Maybe you can withstand the odor of paint fumes when you're redecorating, but your little one is a fraction of your size and is much more sensitive to environmental toxins. As a parent, you'll want to be mindful by selecting paints carefully and applying them with caution. Learn more about what makes paint fumes dangerous and how your toddler can avoid them.
1. Bad Fumes: Volatile Organic Compounds
You probably know what volatile organic compounds smell like. Any time you catch a whiff of chemicals and start to get a headache or nausea, they're the likely culprit. The Environmental Protection Agency loosely describes them as "emitted as gases from certain solids or liquids." They're in practically everything, including paint, varnish, household cleaning products, upholstery, carpet, office equipment, mattresses and art supplies. Immediate health effects can include irritation of your eyes and sinus cavities, headache, allergic skin reaction, headaches and nausea. Long-term health effects include liver, kidney and central nervous system damage, as well as cancer. Scared? Don't freak out. Just be a more educated consumer who selects products carefully and uses them with care.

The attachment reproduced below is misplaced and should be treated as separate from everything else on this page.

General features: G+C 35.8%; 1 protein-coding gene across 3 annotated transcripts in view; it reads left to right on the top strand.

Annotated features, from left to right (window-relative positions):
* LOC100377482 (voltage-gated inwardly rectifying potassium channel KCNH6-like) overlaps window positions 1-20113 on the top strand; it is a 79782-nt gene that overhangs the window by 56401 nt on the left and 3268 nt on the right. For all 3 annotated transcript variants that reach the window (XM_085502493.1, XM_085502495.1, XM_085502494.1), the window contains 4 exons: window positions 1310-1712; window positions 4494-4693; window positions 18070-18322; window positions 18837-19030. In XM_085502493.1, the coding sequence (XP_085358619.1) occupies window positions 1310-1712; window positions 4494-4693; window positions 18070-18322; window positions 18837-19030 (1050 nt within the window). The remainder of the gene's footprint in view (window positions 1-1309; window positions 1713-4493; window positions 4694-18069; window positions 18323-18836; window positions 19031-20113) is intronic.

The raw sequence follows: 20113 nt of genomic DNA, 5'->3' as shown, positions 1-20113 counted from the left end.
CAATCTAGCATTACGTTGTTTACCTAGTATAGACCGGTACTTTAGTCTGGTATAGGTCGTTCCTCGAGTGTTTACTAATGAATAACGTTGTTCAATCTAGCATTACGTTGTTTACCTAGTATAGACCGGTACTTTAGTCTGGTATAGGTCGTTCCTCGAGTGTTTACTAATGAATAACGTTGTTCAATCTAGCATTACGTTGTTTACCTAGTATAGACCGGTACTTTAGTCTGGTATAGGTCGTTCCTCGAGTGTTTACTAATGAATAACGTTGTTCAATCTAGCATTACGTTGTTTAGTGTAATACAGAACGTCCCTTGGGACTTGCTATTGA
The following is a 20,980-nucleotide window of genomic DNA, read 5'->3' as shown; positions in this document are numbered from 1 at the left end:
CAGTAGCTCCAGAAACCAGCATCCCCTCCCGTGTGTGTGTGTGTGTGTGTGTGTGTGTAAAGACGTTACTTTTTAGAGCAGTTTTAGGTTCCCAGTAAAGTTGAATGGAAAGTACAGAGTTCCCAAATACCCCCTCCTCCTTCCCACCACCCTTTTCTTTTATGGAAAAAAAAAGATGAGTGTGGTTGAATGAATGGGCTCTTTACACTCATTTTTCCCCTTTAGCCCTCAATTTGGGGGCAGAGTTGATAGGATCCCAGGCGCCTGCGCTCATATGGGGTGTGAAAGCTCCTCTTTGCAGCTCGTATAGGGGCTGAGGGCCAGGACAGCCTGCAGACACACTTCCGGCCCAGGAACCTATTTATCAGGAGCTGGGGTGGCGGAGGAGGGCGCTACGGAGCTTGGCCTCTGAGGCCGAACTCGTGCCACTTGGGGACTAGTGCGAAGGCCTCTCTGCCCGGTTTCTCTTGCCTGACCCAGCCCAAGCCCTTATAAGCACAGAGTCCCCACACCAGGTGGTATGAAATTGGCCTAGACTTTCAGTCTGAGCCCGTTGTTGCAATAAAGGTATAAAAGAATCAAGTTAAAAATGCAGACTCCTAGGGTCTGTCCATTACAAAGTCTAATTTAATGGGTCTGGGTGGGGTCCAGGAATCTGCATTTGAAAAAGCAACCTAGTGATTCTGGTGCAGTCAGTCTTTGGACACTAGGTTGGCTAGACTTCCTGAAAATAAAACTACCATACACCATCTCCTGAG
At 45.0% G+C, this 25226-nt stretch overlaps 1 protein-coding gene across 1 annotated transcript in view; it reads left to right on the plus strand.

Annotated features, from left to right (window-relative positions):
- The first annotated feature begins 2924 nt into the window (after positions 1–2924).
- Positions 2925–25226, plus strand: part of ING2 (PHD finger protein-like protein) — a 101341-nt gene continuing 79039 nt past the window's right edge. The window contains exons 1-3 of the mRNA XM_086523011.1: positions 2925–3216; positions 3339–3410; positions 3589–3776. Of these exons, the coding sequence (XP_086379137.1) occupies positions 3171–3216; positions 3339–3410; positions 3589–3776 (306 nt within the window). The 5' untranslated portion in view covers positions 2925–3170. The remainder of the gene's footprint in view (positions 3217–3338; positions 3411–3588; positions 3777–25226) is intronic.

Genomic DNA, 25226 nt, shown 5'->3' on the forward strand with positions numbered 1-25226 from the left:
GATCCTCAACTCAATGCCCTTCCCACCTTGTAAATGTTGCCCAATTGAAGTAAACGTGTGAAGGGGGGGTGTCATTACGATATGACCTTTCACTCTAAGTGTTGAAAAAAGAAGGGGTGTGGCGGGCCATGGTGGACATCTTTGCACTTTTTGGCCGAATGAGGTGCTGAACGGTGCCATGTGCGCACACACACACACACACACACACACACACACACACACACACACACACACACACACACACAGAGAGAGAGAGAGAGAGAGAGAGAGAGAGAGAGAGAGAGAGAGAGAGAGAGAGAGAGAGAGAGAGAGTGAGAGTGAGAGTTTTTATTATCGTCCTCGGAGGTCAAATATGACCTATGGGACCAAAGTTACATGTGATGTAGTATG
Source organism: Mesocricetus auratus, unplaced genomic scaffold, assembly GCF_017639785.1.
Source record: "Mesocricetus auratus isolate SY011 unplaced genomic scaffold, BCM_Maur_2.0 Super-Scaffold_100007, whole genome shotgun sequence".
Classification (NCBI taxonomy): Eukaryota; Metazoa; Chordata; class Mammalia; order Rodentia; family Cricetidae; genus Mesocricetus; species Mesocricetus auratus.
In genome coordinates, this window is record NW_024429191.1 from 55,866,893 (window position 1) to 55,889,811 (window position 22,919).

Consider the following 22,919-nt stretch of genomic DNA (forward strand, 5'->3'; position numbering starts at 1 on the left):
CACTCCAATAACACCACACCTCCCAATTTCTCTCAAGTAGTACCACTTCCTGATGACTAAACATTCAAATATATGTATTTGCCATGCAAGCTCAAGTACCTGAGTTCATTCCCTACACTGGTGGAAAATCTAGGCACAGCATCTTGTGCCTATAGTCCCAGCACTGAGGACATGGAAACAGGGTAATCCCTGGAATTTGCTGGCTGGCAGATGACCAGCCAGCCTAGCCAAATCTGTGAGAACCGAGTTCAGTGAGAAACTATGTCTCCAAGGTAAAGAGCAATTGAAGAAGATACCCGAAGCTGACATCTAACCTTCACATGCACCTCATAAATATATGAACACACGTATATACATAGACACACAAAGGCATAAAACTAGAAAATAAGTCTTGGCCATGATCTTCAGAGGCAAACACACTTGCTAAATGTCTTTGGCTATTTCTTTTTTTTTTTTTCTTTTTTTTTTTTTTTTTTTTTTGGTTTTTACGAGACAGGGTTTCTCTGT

2. Oil-Based Vs. Latex Paints
Oil-based paints are common, particularly for outdoor use, because they dry hard and withstand moisture well. They are also loaded with lots of toxic VOCs. Water-soluble latex paints are relatively safer. However, they do emit formaldehyde, a VOC that can cause headaches, eyes and sinus irritation and allergic reactions.
3. Organic Paints
Some companies produce completely non-toxic paints that don't release any dangerous fumes. They aren't always as durable as long-lasting conventional paints, but they'll probably make you feel more at ease if you're worried about VOCs.
4. Safety Precautions
With your family's safety in mind, you might want to choose a paint with low VOCs or no VOCs. When applying the paint, it's best that your tot isn't present for the first 48 hours, when fumes are the most potent. You won't want him around wet paint anyway, fumes or not -- ingesting paint is a whole other danger! During and after paint application, keep the area well-ventilated. If indoors, use a box fan to direct fumes outside.
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